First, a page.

Friday, January 18, 2008

silver spring: too ugly for its own good?

WHAT'S UP THE PIKE: Blake Jazz Ensemble teams up with Olney Big Band this Saturday; State pledges $100 million for Purple Line; 19-year-old seeks to buy Moby Dick's House of Kabob.

The fifty-year-old Perpetual Building at Georgia Avenue and Cameron Street is threatened with demolition.
"It still hasn’t really come together as an organic community, and it is not conducive to good architecture . . . There are so many bad buildings in Silver Spring, it’s a hard place to do good." - Benjamin Forgey
As someone who spends a decent amount of time thinking about architecture and his beloved hometown, I wanted to punch Washington Post critic Benjamin Forgey IN THE FACE for knocking Silver Spring's aesthetics in this month's Washingtonian article, "The Good, Bad, and Ugly: Best and Worst Buildings." But Forgey's remarks might be worth considering in the light of recent preservation controversies surrounding the so-called "Watson House" in Woodside Park and the Perpetual Building on Georgia Avenue. Not to mention last year's fight to save Falkland Chase, which was largely successful, and a pair of bungalows on Thayer that eventually bit the dust.

After all, if Silver Spring has so many "bad buildings," is anything worth saving? And which ones? Is the Watson House, a relic of our rural-suburban past, necessary to help people remember where we came from? And can the 50's-era Perpetual Building hold its ground architecturally among Downtown's newer office and apartment towers?

I will let you know what I think next week. In the meantime, put your two cents in the comments section or in our nifty poll on the left side.


Anonymous said...

Wow, that guy must really hate Silver Spring. He has nothing good to say about it.

Anonymous said...

Although the "Woodside Park Section Seven" subdivision was platted around the Watson House, "Section Seven" is today recognized as a part of the Woodside Forest neighborhood, not Woodside Park.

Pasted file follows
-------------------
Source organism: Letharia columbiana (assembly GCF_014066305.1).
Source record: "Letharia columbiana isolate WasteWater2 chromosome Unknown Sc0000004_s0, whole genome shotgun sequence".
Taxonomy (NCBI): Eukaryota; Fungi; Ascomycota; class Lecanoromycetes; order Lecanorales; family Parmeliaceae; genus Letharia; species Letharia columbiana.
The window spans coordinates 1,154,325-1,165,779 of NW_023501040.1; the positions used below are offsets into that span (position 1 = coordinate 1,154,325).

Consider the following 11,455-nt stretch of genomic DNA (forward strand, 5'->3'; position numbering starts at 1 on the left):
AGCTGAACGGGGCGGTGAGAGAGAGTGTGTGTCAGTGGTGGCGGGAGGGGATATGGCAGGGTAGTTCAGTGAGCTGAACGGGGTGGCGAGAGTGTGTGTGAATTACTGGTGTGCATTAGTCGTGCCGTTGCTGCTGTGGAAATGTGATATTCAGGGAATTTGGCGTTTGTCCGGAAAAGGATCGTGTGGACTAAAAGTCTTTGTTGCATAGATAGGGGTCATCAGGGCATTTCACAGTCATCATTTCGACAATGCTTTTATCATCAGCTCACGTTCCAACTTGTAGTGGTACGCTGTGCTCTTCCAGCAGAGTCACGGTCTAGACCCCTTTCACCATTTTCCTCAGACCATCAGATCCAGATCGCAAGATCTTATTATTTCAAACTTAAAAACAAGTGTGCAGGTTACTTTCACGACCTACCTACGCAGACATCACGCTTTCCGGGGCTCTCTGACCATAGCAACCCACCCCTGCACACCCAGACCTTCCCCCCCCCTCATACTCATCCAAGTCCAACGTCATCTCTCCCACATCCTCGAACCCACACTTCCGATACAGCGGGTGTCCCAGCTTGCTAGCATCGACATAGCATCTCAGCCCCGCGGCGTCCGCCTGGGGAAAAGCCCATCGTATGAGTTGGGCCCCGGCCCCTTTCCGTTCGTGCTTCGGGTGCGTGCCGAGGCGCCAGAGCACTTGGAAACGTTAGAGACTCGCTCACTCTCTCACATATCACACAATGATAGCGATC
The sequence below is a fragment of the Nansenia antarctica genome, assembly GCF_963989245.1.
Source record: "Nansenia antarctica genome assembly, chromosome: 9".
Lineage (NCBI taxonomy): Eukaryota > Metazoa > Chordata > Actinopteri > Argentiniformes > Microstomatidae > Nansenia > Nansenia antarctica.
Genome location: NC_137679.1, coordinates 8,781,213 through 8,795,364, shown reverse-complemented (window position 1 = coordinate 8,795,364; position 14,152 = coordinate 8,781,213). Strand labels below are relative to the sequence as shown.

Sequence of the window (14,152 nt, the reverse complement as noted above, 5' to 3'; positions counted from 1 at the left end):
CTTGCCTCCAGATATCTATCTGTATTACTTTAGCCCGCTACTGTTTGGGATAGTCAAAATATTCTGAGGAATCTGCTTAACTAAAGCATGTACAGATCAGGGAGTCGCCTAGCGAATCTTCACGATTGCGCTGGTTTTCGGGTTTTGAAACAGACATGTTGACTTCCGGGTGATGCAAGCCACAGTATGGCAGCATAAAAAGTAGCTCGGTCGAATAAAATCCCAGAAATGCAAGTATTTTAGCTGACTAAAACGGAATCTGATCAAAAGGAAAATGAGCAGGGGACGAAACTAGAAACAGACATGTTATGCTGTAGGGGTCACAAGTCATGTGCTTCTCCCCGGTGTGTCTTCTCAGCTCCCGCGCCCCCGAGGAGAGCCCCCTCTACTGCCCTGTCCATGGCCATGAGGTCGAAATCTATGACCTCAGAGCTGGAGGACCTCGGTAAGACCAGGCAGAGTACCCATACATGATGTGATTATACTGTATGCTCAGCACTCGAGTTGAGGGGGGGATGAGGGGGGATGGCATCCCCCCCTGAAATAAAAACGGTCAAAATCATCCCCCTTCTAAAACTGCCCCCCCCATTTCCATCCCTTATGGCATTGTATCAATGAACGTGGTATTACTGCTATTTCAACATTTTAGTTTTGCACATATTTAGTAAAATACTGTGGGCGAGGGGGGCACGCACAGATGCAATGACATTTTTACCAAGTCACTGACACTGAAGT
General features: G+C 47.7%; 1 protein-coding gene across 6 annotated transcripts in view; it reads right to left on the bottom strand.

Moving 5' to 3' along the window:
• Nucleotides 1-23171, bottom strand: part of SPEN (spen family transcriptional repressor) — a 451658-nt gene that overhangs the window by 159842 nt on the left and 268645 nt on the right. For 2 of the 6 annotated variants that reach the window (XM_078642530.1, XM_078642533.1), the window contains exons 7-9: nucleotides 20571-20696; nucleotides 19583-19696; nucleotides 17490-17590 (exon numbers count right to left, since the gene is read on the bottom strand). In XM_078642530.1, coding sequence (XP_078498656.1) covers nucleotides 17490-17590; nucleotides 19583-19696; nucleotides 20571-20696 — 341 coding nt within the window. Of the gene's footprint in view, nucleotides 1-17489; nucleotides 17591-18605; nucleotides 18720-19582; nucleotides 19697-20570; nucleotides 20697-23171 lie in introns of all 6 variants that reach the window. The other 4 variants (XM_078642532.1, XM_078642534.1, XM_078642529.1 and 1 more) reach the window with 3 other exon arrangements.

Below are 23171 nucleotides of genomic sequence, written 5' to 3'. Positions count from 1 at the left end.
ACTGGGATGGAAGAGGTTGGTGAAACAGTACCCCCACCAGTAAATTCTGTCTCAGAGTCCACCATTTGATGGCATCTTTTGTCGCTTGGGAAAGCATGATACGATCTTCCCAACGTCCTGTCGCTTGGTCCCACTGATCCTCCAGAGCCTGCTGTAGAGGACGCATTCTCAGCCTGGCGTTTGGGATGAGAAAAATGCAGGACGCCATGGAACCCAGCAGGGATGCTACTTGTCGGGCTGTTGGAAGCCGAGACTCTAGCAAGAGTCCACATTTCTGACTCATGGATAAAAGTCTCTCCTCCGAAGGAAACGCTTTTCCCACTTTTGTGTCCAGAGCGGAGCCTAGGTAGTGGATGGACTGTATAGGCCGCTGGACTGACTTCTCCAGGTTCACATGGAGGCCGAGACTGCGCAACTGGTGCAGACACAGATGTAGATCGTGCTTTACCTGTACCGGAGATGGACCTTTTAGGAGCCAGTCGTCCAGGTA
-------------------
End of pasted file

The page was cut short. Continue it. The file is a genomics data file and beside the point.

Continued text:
The Historic Preservation Commission made a serious error in choosing not to recommend the house for historic designation. It is a far superior example of pre-extensive suburban development Dutch Colonial architecture than anything else that has been identified or historically designated in Montgomery County.

-- Bob Oshel, Woodside Park historian/architectural historian (author of "Homesites of Distinction: The History of Woodside Park" (available at your local Montgomery County Public Library)

Anonymous said...

Coverage on landmark designation for the 1958 Perpetual Building Association Building:

“Preserving the past, building for the future”

Perpetual Building Association Building Hearing Before the Montgomery County Planning Board, 1/10/08

then click on each:
Part 10
Part 11
Part 12

retgroclk said...

I don't know the answer, but "Is it possible to save the facade of the building and modernize the interior.

I believe that the new Giant in Columbia Heights, did just that. They kept the exterior of the old theater, and modernize the interior. Is it possible?

The new condos and apt. at Seminary Place(The Walter Reed Annex) are doing the same thing.

Anonymous said...

I've lived in Silver Spring since I was born. I am almost 27 and I 've seen alot of change I don't like. I loved the unique historic feel the town had which exists only in a few places due to demolition and cheap built overpriced cluster housing. Low quality merchants, chain food stores and corporations have made Silver Spring into an "Everywhere Else" town. I would be more content with development if it was done tastefully (Silver Theater Etc.).

Anonymous said...

Edit: Professor M